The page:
There was a time when visitors to China would only think of the imposing Great Wall or Forbidden palace as its iconic representation. Today, it’s more the gleaming metropolis skyline such as the ones you can see in the major gateways into the country. Beijing, Shanghai and Guangzhou come to mind. Sometimes we forget that it is not always the new and shiny that is attractive.
Thus, we looked for a hidden side to the hustle and bustle of the large cities which largely eludes a lot of travelers. One of these sources of tradition and quiet is the water towns of the “Huadong” (华东) area. During Mel’s stay in Shanghai, it was easy to arrange for a quick sojourn out to these little towns that dot the region.
First a little history.
If there is any way to describe the historical significance of the region, it would be that it is considered a prize to be fought over. The Yangtze river forms a natural barrier that ‘separates’ the north from the south, and it has indeed been a political border for many a dynastic regime. But aside from the strategic nature of the region, it was also the fact that area was abundant with riverine and land cultivation could have made it a land of rice and fish. And with such produce it would not be surprising that urban centers sprung up to enterprisingly trade and distribute such the bounties of the land (and water + river).
Get there early
Many of these towns are scattered all over the Zhejiang (浙江) and Jiangsu (江苏) provinces – where the mighty Yangtze river created a mix of river tributaries or lakes. For example, Wuzhen (乌镇) is about 2-hours’ drive from Shanghai.
Our many trips to these water towns were always done early in the day (so the early bird does get to eat the worms…) – as the throngs of tourists that swamp the place after that can literally squeeze the ‘atmosphere’ of this small town scene away rather quickly.
Walking along the canals of the town is very relaxing particularly in the winter or early spring. Many of the these towns have restored the houses and shops that line the canals, and they are a real pleasure to stroll amongst.
And rich these towns were during the height of prosperity in the 16th till 18th centuries. Large stone/brick houses were built and businesses roared with a hive of activity as trade grew. So, despite the smallness of the towns, they were the economic development zones of their time.
Industrial giants of the time
Today you can still see vestiges of that bygone era – such as the cloth dying factory in Wuzhen. Cloth dyed and printed with its signature design are left hanging to dry, ready for export or sale in other parts of China! Perhaps in those days these were the designer apparel widely sought! Heheh.
When we were there, we also found an old “factory” that manufactured various forms of the “Shaoxing” wine. This rice wine (liquor) smelt sweet but sure packs a punch if you ever drink too much of it! Yet another specialized in producing various grades of vinegar. Not just sauce for your dim sum! Such was the diversity of produce that this region of supposedly small towns provided in the past.
One thing you do need to know though. Because the throngs of people have come. These water towns are now commercial enterprises charging fees for entry. We recall for instance that Zhou Zhuang (周庄) used to be open air and freely accessible. But that changed with the introduction of a RMB100pp charge!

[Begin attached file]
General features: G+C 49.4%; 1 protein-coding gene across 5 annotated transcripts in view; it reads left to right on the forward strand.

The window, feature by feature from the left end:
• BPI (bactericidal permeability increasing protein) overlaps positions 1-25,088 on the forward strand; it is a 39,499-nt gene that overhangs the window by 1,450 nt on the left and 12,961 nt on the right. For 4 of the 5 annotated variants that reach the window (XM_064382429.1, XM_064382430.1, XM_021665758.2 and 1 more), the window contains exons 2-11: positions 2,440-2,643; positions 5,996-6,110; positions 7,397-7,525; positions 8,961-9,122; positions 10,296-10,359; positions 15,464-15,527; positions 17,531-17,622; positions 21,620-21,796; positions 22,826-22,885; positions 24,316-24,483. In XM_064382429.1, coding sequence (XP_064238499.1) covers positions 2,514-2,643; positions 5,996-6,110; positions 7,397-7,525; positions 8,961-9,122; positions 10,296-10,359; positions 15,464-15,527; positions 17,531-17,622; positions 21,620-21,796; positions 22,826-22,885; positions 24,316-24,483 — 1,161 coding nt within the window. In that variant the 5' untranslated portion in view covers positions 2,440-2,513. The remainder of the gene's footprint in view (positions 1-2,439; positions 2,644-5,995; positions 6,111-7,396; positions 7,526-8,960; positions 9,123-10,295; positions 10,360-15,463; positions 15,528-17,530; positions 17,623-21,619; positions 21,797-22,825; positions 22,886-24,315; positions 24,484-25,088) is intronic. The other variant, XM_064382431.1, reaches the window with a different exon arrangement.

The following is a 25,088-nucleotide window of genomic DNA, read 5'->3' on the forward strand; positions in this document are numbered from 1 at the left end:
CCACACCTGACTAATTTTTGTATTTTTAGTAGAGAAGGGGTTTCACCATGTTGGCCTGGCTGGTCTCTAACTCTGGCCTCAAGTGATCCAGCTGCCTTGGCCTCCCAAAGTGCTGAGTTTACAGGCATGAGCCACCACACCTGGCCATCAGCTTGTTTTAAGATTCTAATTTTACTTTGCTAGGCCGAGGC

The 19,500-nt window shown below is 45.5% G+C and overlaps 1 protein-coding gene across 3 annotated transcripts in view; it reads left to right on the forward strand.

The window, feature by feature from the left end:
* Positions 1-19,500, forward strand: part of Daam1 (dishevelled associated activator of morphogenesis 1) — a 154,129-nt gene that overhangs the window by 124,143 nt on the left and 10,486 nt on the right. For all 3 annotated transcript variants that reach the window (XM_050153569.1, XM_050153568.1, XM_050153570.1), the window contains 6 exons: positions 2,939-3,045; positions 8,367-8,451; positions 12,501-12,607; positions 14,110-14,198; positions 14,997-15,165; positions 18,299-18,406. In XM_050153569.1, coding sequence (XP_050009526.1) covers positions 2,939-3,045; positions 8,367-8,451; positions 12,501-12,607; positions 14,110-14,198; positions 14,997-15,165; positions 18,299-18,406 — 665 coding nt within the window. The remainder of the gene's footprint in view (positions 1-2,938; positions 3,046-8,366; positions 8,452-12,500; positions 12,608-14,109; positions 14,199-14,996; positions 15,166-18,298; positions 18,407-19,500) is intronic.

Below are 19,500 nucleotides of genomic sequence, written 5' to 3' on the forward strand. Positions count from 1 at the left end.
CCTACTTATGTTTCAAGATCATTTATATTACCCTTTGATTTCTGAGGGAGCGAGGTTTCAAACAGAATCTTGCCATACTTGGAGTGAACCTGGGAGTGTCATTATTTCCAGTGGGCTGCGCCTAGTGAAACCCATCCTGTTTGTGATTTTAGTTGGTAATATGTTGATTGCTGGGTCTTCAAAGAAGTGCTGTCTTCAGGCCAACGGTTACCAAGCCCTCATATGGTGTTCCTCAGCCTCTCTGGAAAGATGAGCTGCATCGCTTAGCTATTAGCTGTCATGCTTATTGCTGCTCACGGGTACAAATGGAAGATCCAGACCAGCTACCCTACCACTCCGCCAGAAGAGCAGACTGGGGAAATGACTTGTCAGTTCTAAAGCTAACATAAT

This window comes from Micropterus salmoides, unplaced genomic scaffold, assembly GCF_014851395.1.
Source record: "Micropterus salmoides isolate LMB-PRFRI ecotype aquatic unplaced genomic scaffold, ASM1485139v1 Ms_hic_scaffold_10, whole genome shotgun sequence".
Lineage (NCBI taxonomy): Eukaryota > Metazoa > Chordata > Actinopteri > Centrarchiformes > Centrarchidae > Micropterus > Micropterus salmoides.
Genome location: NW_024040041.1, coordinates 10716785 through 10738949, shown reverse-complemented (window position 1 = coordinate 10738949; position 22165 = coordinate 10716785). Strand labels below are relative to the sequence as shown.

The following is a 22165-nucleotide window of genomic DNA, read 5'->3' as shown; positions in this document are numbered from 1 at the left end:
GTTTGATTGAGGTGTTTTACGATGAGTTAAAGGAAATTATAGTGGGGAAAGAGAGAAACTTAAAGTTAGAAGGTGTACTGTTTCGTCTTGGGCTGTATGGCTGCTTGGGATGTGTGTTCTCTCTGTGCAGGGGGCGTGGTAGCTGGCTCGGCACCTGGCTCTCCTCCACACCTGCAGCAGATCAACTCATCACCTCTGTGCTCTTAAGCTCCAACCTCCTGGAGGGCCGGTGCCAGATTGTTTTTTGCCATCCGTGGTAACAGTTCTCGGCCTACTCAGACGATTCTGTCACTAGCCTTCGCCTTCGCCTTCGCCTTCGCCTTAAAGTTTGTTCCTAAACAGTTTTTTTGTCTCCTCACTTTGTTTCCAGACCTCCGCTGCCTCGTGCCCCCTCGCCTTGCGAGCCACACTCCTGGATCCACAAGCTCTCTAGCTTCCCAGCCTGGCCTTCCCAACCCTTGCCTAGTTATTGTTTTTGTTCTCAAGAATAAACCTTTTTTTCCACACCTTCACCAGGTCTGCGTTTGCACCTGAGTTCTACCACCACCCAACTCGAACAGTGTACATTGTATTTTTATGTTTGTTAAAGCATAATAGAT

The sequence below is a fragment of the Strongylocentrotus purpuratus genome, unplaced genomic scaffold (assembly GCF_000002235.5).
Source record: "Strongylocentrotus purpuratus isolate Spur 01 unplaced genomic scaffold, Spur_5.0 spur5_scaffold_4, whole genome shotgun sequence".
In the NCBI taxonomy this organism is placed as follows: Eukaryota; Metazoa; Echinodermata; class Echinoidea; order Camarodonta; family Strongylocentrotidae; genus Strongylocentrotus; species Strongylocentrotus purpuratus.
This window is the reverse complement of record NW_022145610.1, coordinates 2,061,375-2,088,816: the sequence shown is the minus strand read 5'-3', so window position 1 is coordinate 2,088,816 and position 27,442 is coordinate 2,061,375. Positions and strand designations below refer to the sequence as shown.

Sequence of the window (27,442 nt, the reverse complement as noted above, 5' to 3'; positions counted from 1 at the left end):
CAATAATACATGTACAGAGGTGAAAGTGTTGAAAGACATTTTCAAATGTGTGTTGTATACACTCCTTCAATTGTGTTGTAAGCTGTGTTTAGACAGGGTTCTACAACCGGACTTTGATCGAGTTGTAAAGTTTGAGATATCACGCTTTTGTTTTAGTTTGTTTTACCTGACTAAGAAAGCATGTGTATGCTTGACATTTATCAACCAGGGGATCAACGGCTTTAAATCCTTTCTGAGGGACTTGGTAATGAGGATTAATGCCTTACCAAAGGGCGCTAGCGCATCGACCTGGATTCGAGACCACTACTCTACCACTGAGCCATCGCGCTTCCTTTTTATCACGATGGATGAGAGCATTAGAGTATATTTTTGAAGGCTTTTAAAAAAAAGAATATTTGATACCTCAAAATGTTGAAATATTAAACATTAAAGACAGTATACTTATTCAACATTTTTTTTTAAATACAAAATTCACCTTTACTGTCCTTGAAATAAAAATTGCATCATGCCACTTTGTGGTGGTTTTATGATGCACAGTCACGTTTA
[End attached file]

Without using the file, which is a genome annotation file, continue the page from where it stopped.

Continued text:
Merchant Princes of China
For us one of the points of enjoying old towns is the opportunity to view antiquated buildings. Some of these structures are already more than 200 years old. They look so rickety as if they may collapse in an instant. For example, the house in the photo below is literally built over water with seemingly weak pylons in the water supporting it! We guess this must be the home of a not-to-well family compared to the rest. It’s so fragile looking! Even in those prosperous days, the income gap must have been really large…
No trip to a water town will be complete without touring a typical manor house of the merchant princes. These wealthy folks that resided in these towns also took great pride in building grand homes, some of which are well preserved with their original furnishing (well some replicas too). You can see in some of the manor houses they can be really “advanced” with appliances and other amenities afforded only by the rich in those days. It’s like looking into the homes of the super wealthy today.
We visited a manor where the stoves installed looked Victorian (and appears to be ceramic), rather than the traditional billow blown Chinese style ones. This family’s really into home decor! So you see, globalization was not a recent phenomenon!
The water towns that we have written about are typically not close to large metropolitan developments (well at least the real ones). Thus, you need to prepare quite some time to journey to them. The road trip itself can be adventure all on its own! Our trip from Shanghai to Wuzhen took about 2 hours and rode through the country (back then in 2001).
Of course not everything is about history and architecture. There are some towns with special dishes that you can sample. For example, you can try out the Pork Knuckle of Zhou Zhuang. Folks who cannot get enough of it will even buy sealed packs of it to bring home!
Be prepared to spend an entire day to really savor the atmosphere. Spend some time in the numerous tea houses that are now typically opened catering to tourists. This is one side to China that will probably be increasingly rare in the future as the country propels itself mercilessly towards a futuristic setting.
Our journeys took place over a period between 1999 – 2002